It’s easy to blame billboards. Or television. Or Mortal Kombat. As our society becomes more sexualizing and violent, the temptation to turn to social explanations also seems to grow stronger. And it would be silly to pretend that this temptation isn’t grounded on some truth. “The world,” after all, is the first of the traditional triad of spiritual enemies (the world, the flesh, and the devil), and if a culture of escalating impurity doesn’t count as “the world,” it’s hard to see what would.
Considering the storm of sensuality that we must weather when just walking down the street, it’s interesting to recall a particularity about the Order of Preachers. From their earliest days, the friars were criticized because, unlike monks, they were exposed to the evils of the world as they traveled and preached. The Vitae Fratrum recounts the impressions of a holy anchoress upon first meeting the friars:
Noticing how fair complexioned they were (for they were freshly shaven), and how good-looking in their comely habit, she utterly despised them at heart, saying within herself, “How can such men keep chaste going thus through the world?” Previous to the meeting she had pictured them to herself as men of austere and forbidding mien, wearing long beards as if come fresh from some desert: so she slammed the window and shut herself up.
Thus, to some the Order has seemed imprudent in the degree of its contact with the world. Yet the very same Order so criticized has also been called an “Order of lilies” for the great purity of its Saints. How can this Order both expose its members to the immodesties of the world and also raise up paragons of purity like Dominic and Martin de Porres?
The first and obvious answer is grace. St. Thomas’ angelic chastity was itself the result of angelic intervention, and if we want to partake in the graces of the girdle he received, we have to pray for it. But more can be said:
In a delightful passage from his little novel The Quiet Light, Louis de Wohl imagines a meeting between St. Thomas Aquinas and his beloved sister. Many years have passed since they saw one another last, and the difference between them when they reunite is striking. As their conversation comes to a close, the tired woman turns to her brother and asks, almost pleadingly, “Thomas, how can I be a Saint?”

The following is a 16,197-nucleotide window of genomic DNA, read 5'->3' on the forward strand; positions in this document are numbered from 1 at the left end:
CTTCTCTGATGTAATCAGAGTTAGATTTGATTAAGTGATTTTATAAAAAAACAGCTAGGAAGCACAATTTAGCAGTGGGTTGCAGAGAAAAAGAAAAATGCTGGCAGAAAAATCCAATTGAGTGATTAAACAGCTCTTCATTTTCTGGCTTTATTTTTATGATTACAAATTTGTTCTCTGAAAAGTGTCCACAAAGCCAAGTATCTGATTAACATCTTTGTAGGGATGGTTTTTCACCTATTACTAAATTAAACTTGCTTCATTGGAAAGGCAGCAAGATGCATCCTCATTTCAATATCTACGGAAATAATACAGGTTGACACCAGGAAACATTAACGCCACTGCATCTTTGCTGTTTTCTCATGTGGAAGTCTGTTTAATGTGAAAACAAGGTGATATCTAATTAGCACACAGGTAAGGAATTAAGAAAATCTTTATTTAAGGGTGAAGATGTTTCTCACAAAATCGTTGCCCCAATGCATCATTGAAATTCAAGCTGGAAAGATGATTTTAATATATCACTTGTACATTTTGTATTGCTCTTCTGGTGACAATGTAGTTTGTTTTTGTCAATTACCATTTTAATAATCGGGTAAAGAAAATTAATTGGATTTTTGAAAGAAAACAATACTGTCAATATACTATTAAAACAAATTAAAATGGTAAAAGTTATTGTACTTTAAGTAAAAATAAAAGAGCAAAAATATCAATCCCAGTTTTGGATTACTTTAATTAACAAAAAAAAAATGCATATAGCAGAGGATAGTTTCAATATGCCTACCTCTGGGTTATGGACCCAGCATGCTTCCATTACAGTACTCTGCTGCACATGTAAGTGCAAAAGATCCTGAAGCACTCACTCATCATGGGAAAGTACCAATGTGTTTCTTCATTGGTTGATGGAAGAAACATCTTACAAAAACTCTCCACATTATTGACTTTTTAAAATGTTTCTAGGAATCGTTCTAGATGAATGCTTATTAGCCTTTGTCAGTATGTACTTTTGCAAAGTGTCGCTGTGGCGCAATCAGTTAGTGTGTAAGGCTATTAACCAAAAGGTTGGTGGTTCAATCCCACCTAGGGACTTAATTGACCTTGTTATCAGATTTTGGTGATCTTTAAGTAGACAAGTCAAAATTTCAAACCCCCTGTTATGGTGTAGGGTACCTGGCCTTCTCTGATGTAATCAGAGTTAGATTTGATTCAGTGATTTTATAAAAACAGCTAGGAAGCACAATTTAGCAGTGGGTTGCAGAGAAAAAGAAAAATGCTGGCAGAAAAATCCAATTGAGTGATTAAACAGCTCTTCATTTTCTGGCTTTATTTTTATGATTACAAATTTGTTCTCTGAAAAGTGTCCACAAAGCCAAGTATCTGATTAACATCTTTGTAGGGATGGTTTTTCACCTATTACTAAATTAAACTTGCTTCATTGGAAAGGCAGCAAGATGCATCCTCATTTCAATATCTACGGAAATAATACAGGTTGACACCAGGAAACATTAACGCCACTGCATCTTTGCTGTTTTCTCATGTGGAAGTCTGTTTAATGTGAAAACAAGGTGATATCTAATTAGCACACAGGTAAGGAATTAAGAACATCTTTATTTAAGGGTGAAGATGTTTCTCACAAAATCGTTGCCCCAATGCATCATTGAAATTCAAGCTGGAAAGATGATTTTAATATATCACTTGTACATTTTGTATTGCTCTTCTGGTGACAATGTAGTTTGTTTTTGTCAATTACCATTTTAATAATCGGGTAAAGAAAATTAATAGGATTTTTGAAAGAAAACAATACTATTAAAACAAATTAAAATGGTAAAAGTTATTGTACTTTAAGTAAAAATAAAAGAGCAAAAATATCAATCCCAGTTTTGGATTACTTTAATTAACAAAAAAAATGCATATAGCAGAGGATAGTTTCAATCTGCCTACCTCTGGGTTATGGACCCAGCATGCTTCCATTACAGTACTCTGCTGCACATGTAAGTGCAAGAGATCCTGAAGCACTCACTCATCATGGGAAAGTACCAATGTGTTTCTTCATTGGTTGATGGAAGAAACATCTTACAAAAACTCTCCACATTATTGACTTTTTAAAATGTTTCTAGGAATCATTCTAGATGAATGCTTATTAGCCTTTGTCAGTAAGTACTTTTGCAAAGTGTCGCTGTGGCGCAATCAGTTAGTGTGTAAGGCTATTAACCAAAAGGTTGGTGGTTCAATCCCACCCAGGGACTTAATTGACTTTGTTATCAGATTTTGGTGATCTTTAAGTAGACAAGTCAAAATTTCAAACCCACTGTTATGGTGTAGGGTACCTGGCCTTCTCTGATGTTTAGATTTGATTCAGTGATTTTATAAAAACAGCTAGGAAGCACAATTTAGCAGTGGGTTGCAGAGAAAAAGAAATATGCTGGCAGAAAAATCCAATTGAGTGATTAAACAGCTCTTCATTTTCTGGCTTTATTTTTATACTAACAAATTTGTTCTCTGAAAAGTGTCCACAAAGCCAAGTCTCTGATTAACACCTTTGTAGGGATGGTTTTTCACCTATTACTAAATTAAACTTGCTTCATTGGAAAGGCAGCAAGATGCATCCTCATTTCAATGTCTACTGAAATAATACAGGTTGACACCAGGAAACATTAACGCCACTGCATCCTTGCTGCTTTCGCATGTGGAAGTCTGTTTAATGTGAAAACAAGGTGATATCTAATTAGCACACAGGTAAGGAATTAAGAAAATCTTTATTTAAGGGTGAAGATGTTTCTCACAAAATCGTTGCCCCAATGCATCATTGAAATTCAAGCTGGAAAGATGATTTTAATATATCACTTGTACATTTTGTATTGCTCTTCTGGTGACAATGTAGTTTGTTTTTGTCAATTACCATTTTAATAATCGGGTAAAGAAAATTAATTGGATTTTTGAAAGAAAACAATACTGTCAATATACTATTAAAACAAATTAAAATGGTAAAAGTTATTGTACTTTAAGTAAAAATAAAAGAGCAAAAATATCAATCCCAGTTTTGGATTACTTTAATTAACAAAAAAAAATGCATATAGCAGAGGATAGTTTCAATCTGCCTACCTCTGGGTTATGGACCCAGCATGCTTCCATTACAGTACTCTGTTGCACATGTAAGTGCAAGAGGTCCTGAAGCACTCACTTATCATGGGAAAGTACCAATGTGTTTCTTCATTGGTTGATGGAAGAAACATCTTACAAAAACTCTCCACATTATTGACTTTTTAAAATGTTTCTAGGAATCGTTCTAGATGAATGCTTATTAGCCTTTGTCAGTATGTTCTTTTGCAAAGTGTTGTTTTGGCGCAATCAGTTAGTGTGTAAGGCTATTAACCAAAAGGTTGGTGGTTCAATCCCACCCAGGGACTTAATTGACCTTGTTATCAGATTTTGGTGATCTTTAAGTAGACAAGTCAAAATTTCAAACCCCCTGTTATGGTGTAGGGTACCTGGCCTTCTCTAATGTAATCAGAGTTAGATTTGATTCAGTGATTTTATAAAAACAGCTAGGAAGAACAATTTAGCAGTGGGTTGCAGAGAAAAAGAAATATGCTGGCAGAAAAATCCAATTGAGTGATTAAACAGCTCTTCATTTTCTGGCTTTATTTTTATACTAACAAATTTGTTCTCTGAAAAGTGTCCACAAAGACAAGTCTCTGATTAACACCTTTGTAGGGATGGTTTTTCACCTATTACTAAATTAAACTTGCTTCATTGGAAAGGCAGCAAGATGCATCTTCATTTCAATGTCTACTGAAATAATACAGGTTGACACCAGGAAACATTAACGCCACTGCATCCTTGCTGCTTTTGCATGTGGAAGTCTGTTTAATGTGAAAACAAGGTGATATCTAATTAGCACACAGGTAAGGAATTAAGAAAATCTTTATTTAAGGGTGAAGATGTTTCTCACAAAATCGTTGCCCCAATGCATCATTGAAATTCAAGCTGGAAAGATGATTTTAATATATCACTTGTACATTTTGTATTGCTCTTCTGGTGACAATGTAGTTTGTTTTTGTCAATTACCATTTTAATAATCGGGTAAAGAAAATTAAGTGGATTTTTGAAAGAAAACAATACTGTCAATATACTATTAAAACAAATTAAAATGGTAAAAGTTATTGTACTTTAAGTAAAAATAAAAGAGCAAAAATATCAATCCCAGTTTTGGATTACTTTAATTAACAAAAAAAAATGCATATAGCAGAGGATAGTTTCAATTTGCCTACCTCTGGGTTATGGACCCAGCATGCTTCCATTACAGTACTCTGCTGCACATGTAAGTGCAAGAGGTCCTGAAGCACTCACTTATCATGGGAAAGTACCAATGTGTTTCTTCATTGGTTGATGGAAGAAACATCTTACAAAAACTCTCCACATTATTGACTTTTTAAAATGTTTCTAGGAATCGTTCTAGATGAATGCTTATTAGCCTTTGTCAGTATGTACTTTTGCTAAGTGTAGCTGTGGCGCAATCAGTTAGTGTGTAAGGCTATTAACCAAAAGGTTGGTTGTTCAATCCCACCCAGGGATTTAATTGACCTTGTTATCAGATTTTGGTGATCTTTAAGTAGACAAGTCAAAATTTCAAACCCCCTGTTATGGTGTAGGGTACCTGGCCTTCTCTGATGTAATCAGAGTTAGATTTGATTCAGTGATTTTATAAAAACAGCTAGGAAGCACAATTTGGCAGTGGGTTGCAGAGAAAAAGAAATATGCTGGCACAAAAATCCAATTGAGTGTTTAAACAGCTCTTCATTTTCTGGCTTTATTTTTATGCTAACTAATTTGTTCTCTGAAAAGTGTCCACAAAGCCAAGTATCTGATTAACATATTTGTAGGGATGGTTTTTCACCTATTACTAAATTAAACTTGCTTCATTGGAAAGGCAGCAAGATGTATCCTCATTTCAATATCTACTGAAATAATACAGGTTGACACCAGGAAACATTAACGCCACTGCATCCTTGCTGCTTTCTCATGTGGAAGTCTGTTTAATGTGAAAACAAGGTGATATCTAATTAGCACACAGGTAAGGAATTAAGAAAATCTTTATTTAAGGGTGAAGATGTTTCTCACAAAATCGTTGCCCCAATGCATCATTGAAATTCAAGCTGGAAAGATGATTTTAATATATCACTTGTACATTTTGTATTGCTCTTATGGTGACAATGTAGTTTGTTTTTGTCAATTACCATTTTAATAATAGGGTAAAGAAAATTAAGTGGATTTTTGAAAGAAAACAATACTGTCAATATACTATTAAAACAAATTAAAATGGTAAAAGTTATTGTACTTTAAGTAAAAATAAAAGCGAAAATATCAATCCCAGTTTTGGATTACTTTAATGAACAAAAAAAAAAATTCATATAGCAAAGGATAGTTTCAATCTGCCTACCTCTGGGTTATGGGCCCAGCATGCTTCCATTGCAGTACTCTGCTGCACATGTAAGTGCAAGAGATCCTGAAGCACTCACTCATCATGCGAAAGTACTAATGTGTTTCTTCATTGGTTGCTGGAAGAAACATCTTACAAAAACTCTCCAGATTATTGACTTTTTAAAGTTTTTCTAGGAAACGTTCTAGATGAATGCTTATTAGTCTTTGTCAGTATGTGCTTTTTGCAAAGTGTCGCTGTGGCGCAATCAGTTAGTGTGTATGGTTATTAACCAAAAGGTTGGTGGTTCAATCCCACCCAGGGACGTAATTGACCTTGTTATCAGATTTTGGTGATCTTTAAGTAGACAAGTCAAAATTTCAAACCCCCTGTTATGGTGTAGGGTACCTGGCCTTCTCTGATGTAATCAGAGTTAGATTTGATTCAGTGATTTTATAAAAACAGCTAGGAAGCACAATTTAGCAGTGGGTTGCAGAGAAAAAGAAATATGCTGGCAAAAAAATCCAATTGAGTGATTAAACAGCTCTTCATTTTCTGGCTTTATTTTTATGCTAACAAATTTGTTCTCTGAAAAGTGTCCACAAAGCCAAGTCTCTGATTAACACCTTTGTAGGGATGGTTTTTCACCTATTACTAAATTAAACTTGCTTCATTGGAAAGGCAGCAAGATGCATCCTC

The response that de Wohl places in Aquinas’ mouth is marvelous and true. And how does he have the Church’s greatest theologian, indeed, one of the most powerful thinkers of all time, respond? Not with “I answer that . . .” Instead, St. Thomas looks at his sister with love and intensely whispers but two simple words: desire it.
There is nothing on this earth so powerful as holy desire. The true solution to a sexualized society will not be a social remedy. The world is falling because our hearts have fallen first. The more tainted the things we desire are, the more tainted we who desire will be. The world cannot be purified without the purification of hearts. That means turning our eyes to things that are true and truly wanting what we see.
The Rule says “the eye is the herald of the heart,” and that means that the movies we watch, the places we go, the things we read, and even the conversations we have all call for an honest examining. For most of us, this examination will be painful, but it need not be scrupulous or guilt-ridden. If we don’t desire the things that we ought, we can at least desire to desire them, and the holy desires that we do have can serve as a focal point for our prayer and meditation. If we let Him, the Lord will kindle desires in our hearts and stoke them into a furnace that consumes the chaff of our old compromises.
So, are you scandalized and frustrated when you walk by Abercrombie? Don’t blame Twitter. Avert your eyes and long for lilies. God wants to gird our hearts with grace, and all we have to do is desire it.
Image: Sophie Anderson, Elaine or The Lily Maid of Astolat